“There are a ton of other states that are looking to do this,” she said, which will only ratchet up the pressure on the federal government to pass comprehensive nationwide legislation.
Despite the flurry of state activity on data privacy, progress has been incredibly slow, even in progressive states like California. In 2018, the Golden State passed the California Consumer Privacy Act or CCPA, which established both privacy rights for Californians as well as data protection obligations for businesses.
Two years later, California voters amended the CCPA to add additional privacy protections through a ballot initiative called the California Privacy Rights Act. Under the law, the California Privacy Protection Agency was supposed to provide final regulations for enforcing the CPRA by July 2022, but the agency released a second version of its draft regulations in mid-October, severely complicating compliance for businesses when the regulations took effect on the first of this year.
“California is still in the process of implementing its regulations,” said Zweifel-Keegan of the IAPP. “There’s still some open question about how the text of the legislation will be interpreted"—a question, he noted, that probably will end up in court. “It’ll be years down the road before we have full certainty,” he said.
Businesses have plenty of incentive to get compliance with data privacy laws right, however. According to Mike Swift, chief global digital risk correspondent for LexisNexis’ MLex, an investigative news agency focused on regulatory risk around the world, the legal costs of data protection violations by U.S. businesses topped $2.5 billion last year, with “little to suggest that surge in regulatory risk and cost for companies is going to slack off at all in 2023.”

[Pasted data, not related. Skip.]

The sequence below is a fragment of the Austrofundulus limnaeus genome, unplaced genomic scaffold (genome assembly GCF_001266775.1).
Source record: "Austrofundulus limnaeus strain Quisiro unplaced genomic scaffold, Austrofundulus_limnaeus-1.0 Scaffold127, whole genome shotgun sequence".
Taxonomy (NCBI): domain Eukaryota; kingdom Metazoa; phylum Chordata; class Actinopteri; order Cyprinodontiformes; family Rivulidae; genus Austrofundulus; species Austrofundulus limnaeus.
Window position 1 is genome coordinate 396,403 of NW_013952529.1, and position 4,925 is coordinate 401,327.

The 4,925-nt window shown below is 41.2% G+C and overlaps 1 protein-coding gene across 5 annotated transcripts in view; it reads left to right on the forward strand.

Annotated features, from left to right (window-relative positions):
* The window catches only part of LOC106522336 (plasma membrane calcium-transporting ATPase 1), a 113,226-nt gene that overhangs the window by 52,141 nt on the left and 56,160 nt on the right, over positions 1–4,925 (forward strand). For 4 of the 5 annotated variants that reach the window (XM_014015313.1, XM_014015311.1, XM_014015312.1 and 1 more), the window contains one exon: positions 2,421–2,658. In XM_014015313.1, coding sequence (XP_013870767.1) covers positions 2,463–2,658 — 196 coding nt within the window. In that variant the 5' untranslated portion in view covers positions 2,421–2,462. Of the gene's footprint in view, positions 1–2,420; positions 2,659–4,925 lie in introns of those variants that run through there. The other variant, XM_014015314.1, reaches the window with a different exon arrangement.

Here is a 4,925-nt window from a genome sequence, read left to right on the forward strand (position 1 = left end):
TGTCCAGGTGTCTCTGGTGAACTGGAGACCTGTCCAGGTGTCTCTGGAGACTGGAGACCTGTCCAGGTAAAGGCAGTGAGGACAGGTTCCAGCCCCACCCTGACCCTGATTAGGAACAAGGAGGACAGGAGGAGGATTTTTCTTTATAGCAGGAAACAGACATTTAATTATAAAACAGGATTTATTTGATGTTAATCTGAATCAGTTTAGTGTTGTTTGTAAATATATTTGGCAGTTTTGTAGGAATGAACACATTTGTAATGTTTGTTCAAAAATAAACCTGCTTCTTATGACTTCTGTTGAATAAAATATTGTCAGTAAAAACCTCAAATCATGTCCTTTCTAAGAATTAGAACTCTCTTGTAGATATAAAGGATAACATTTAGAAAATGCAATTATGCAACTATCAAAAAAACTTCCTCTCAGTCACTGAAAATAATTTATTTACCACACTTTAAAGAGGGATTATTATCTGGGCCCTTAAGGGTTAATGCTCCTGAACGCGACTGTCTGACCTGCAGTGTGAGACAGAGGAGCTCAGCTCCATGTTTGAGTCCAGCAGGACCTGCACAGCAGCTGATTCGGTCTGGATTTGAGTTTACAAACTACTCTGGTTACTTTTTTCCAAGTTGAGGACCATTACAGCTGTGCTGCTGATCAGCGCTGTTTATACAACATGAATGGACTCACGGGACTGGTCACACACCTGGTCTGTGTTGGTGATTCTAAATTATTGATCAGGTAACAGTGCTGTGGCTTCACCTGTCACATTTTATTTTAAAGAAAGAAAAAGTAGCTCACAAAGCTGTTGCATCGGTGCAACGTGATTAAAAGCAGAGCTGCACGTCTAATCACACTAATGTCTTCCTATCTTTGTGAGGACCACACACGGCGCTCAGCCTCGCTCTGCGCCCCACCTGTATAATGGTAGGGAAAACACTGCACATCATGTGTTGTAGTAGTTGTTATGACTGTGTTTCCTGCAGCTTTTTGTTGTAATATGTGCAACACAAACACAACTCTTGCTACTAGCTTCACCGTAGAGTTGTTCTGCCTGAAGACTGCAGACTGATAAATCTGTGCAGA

Privacy advocates are optimistic that comprehensive, federal legislation will remain in play for 2023. And indeed, there are signs of hope for that.
In October, the Biden administration published a draft AI (artificial intelligence) Bill of Rights, intended to guide the use, design and deployment of automated systems. The legislative “blueprint” enumerated five ethical principles for the use of AI, including data privacy. Essentially, the Biden administration said that in order for AI to be used ethically, protections must be in place to ensure citizens and consumers have control over how their data is used.
The blueprint is by no means binding, but it represents a sort of guide for businesses about where policymakers are looking. Meanwhile, the Federal Trade Commission also has signaled interest in regulating artificial intelligence as well as potentially cracking down on “harmful commercial surveillance and lax data security.”
Whatever happens at the federal level, data privacy will remain a focus for state legislatures, said Heather Morton, director of Financial Services, Technology and Communications for the National Conference of State Legislatures.
“Privacy for a very long time has been a fairly large focus for state legislatures, and I fully expect it to continue for 2023,” she said.
She added: “Congress has not passed comprehensive legislation.... So, states are stepping up.”
—By SNCJ Correspondent Brian Joseph
Please visit our webpage for more information on the bills mentioned in this article, or to speak with a State Net representative about how the State Net legislative and regulatory tracking solution can help you react quickly to relevant legislative and regulatory changes.
Last year lawmakers in at least 35 states considered legislation dealing with consumer data privacy, according to the National Conference of State Legislatures. Comprehensive or omnibus data privacy measures were the most common type of that legislation, considered in 25 states and enacted in two. But multiple states also considered measures targeting specific areas of concern, including biometric information, consumer genetic testing, children’s online privacy, geolocation data and information brokers.